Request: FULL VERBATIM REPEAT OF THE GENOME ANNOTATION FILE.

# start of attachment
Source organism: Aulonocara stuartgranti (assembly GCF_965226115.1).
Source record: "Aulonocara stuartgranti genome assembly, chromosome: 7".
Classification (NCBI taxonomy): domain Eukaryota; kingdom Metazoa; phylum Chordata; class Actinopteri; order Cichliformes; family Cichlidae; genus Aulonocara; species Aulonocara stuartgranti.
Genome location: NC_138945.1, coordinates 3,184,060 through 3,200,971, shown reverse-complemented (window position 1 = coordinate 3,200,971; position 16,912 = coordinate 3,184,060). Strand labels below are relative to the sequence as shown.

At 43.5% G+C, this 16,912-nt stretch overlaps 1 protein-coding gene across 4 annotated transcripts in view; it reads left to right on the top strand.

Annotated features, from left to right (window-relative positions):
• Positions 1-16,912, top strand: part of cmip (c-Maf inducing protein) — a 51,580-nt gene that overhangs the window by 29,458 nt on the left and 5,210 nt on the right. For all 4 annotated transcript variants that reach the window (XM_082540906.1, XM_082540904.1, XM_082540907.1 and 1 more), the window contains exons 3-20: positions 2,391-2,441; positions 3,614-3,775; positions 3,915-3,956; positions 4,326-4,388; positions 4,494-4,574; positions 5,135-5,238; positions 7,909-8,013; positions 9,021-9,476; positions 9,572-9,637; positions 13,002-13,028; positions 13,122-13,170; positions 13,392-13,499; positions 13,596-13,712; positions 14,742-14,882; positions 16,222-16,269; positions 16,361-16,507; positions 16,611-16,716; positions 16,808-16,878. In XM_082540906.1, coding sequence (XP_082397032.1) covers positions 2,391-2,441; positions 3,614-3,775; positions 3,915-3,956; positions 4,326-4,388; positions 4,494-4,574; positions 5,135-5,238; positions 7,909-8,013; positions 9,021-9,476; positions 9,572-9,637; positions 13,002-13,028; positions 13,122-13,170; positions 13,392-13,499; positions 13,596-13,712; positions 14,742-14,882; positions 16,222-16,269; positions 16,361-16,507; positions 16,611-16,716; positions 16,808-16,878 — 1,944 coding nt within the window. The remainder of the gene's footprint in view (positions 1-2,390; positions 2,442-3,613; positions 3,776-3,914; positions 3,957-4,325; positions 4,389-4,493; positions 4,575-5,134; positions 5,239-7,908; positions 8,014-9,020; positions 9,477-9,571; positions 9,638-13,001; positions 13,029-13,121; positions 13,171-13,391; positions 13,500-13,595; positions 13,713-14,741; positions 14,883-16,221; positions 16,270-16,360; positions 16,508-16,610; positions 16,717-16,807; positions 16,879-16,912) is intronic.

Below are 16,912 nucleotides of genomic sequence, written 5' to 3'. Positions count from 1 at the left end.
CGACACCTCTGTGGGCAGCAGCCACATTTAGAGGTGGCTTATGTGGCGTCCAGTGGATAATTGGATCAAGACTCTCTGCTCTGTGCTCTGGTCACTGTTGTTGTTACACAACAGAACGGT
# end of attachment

Source organism: Aulonocara stuartgranti (assembly GCF_965226115.1).
Source record: "Aulonocara stuartgranti genome assembly, chromosome: 7".
Classification (NCBI taxonomy): domain Eukaryota; kingdom Metazoa; phylum Chordata; class Actinopteri; order Cichliformes; family Cichlidae; genus Aulonocara; species Aulonocara stuartgranti.
Genome location: NC_138945.1, coordinates 3,184,060 through 3,200,971, shown reverse-complemented (window position 1 = coordinate 3,200,971; position 16,912 = coordinate 3,184,060). Strand labels below are relative to the sequence as shown.

At 43.5% G+C, this 16,912-nt stretch overlaps 1 protein-coding gene across 4 annotated transcripts in view; it reads left to right on the top strand.

Annotated features, from left to right (window-relative positions):
• Positions 1-16,912, top strand: part of cmip (c-Maf inducing protein) — a 51,580-nt gene that overhangs the window by 29,458 nt on the left and 5,210 nt on the right. For all 4 annotated transcript variants that reach the window (XM_082540906.1, XM_082540904.1, XM_082540907.1 and 1 more), the window contains exons 3-20: positions 2,391-2,441; positions 3,614-3,775; positions 3,915-3,956; positions 4,326-4,388; positions 4,494-4,574; positions 5,135-5,238; positions 7,909-8,013; positions 9,021-9,476; positions 9,572-9,637; positions 13,002-13,028; positions 13,122-13,170; positions 13,392-13,499; positions 13,596-13,712; positions 14,742-14,882; positions 16,222-16,269; positions 16,361-16,507; positions 16,611-16,716; positions 16,808-16,878. In XM_082540906.1, coding sequence (XP_082397032.1) covers positions 2,391-2,441; positions 3,614-3,775; positions 3,915-3,956; positions 4,326-4,388; positions 4,494-4,574; positions 5,135-5,238; positions 7,909-8,013; positions 9,021-9,476; positions 9,572-9,637; positions 13,002-13,028; positions 13,122-13,170; positions 13,392-13,499; positions 13,596-13,712; positions 14,742-14,882; positions 16,222-16,269; positions 16,361-16,507; positions 16,611-16,716; positions 16,808-16,878 — 1,944 coding nt within the window. The remainder of the gene's footprint in view (positions 1-2,390; positions 2,442-3,613; positions 3,776-3,914; positions 3,957-4,325; positions 4,389-4,493; positions 4,575-5,134; positions 5,239-7,908; positions 8,014-9,020; positions 9,477-9,571; positions 9,638-13,001; positions 13,029-13,121; positions 13,171-13,391; positions 13,500-13,595; positions 13,713-14,741; positions 14,883-16,221; positions 16,270-16,360; positions 16,508-16,610; positions 16,717-16,807; positions 16,879-16,912) is intronic.

Below are 16,912 nucleotides of genomic sequence, written 5' to 3'. Positions count from 1 at the left end.
CGACACCTCTGTGGGCAGCAGCCACATTTAGAGGTGGCTTATGTGGCGTCCAGTGGATAATTGGATCAAGACTCTCTGCTCTGTGCTCTGGTCACTGTTGTTGTTACACAACAGAACGGT